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Article Published: 03 Oct 2019

My First Opera: Tazewell Thompson

I was taken from my mother and father at a very early age and made a ward of the state. My parents’ criminal behavior kept them in and out of prison through all my childhood and most of my teenage years. They were deemed irresponsible, unsafe and unsuitable — not fit to raise children. Separately, I suppose, under a less-ill-omened star, they might have led respectable lives and contributed, in some way, to my upbringing and to society. My father was a struggling alto saxophonist; my mother devoured Jet, Ebony and movie magazines. I inherited a love of old movies, storytelling and laughter from my mother; from my father, a secretive, self-possessed, cagey nature. I’m a loner, holding everything close to the chest. I’ve only lately, in the last several years, begun to share publicly who I am and where I’ve come from.

Tazewell Thompson
Tazewell Thompson (photo: Fabian Obispo)

Together, my parents were a disaster. There were warning signs. They fought on their wedding day, walking up the aisle in the church after exchanging vows. Five and four years after bringing me and my younger brother, respectively, into the world, their tragic team negligence resulted in a fire in our home. I was saved; it took my brother’s life.

Tossed about for two years in uncertain residences, I was finally placed at St. Dominic’s Convent in Blauvelt, New York, and spent the next eight years of my childhood there.

I was a boy soprano in the choir and an altar boy. I learned how to read music, and also read and write Latin: a great advantage later in life when I directed opera all over the world in various languages. At St. Dominic’s, I did not know, nor was I introduced to, the music of my culture — Negro spirituals, gospel, blues or jazz — nor much of the Gregorian chants, liturgical music or hymns of my new religion, Roman Catholicism. No, my music was opera.

Sister Benvenuta taught music on Tuesdays and Thursdays. A tall, thin, elegant figure in her white Dominican Sisters’ habit; black hard-arched veil; chunky black lace-up practical heels. Her long boney fingers with a pitch pipe eternally clutched to her like a third hand; a smooth comforting whisper of a speaking voice; a sweet soprano singing. She would wheel a metal, cage-like trolley with a record player on top and, in the two compartments below, her prized collection of long-playing opera records, compliments of the Longines Symphonette Society. She told us all the plots of the great opera warhorses. She played the highlights and taught us what to listen for. She waxed ecstatic over the voices that filled the classroom: Callas, Caruso, Tebaldi, Sutherland, Corelli, Tucker, Robeson, Sills and Leontyne Price. She would speak of size and range and use expressions like “fresh,” “silvery,” “silky,” “shimmering,” “bell-like,” “brassy,” “coloratura,” “fireworks” and “bombastic.” Today, whenever I hear an aria, no matter who’s singing, I associate it with the time I first heard it with Sister Benvenuta.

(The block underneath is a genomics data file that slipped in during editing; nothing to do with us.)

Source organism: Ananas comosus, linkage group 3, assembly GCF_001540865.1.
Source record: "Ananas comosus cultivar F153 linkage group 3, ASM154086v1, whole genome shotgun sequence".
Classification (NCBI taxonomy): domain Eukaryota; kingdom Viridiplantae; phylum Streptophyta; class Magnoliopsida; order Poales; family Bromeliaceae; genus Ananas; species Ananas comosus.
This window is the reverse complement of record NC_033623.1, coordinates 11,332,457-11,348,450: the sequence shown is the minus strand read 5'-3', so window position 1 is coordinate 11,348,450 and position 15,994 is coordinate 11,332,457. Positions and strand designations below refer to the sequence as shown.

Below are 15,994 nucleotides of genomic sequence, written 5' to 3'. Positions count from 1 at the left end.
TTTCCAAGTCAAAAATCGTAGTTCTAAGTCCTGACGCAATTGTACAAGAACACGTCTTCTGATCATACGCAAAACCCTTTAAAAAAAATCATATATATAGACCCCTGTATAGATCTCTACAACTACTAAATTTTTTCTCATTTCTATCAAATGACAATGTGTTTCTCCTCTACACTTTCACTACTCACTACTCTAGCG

My first opera was Dialogues of the Carmelites at New York City Opera. I was in high school, and I don’t recall the production very much. I do, however, remember the intriguing sounds from the wonderful orchestra and the stage full of nuns. Ten years later, I saw John Dexter’s brilliant Metropolitan Opera Carmelites production from the cheapest standing room section, near the roof of the opera house. When the slow curtain revealed the company of nuns lying face down on a raked stage, lighted in the shape of a cross, I wept. Dexter’s production remains for me one the most memorable in my opera-viewing experience.

Dialogues of the Carmelites remains my favorite opera. The libretto, inspired by a true story, has real human beings, not pasteboard operatic characters or mythological creatures.

I love it all: the assertive orchestrations; the abundant fund of sensuous melody; the perfect choice of harmony for vocal expression; the stretches of recitatives and parlando; music that is spare, precise, subtle, nuanced, gut-wrenching; themes of pride, fear, faith, courage, community. The Salve Regina at the end of the opera still emotionally affects me as I recall it even now.

I’ve directed my own production at Glimmerglass, New York City Opera, Vancouver and Indiana. It is a great work. A beautiful work. A major work. I am blessed to have had Dialogues of the Carmelites so deeply embedded in my life — as it turns out, from childhood.

Playwright and director Tazewell Thompson wrote the libretto for Blue, with music by Jeanine Tesori. The opera had its world premiere this summer at The Glimmerglass Festival.

This article was published in the Fall 2019 issue of Opera America Magazine.